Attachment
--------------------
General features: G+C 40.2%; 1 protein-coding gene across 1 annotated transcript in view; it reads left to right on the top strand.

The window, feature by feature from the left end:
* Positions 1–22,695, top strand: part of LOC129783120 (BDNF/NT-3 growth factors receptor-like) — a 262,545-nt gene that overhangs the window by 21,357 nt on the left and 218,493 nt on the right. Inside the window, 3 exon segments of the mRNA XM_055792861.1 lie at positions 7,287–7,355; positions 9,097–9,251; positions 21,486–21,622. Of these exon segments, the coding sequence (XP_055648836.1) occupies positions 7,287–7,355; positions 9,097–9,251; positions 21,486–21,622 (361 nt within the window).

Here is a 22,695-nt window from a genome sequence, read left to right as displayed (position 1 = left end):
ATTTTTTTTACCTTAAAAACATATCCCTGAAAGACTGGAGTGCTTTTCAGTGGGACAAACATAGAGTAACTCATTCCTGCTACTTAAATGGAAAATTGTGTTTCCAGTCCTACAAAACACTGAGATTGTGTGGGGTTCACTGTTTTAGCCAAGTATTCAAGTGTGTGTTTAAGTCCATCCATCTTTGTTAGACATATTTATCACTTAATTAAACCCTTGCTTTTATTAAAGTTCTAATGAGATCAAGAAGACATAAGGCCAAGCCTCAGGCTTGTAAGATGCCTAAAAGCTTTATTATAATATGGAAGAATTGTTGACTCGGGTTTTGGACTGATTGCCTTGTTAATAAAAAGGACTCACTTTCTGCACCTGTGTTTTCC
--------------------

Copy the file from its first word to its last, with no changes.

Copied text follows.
General features: G+C 40.2%; 1 protein-coding gene across 1 annotated transcript in view; it reads left to right on the top strand.

The window, feature by feature from the left end:
* Positions 1–22,695, top strand: part of LOC129783120 (BDNF/NT-3 growth factors receptor-like) — a 262,545-nt gene that overhangs the window by 21,357 nt on the left and 218,493 nt on the right. Inside the window, 3 exon segments of the mRNA XM_055792861.1 lie at positions 7,287–7,355; positions 9,097–9,251; positions 21,486–21,622. Of these exon segments, the coding sequence (XP_055648836.1) occupies positions 7,287–7,355; positions 9,097–9,251; positions 21,486–21,622 (361 nt within the window).

Here is a 22,695-nt window from a genome sequence, read left to right as displayed (position 1 = left end):
ATTTTTTTTACCTTAAAAACATATCCCTGAAAGACTGGAGTGCTTTTCAGTGGGACAAACATAGAGTAACTCATTCCTGCTACTTAAATGGAAAATTGTGTTTCCAGTCCTACAAAACACTGAGATTGTGTGGGGTTCACTGTTTTAGCCAAGTATTCAAGTGTGTGTTTAAGTCCATCCATCTTTGTTAGACATATTTATCACTTAATTAAACCCTTGCTTTTATTAAAGTTCTAATGAGATCAAGAAGACATAAGGCCAAGCCTCAGGCTTGTAAGATGCCTAAAAGCTTTATTATAATATGGAAGAATTGTTGACTCGGGTTTTGGACTGATTGCCTTGTTAATAAAAAGGACTCACTTTCTGCACCTGTGTTTTCC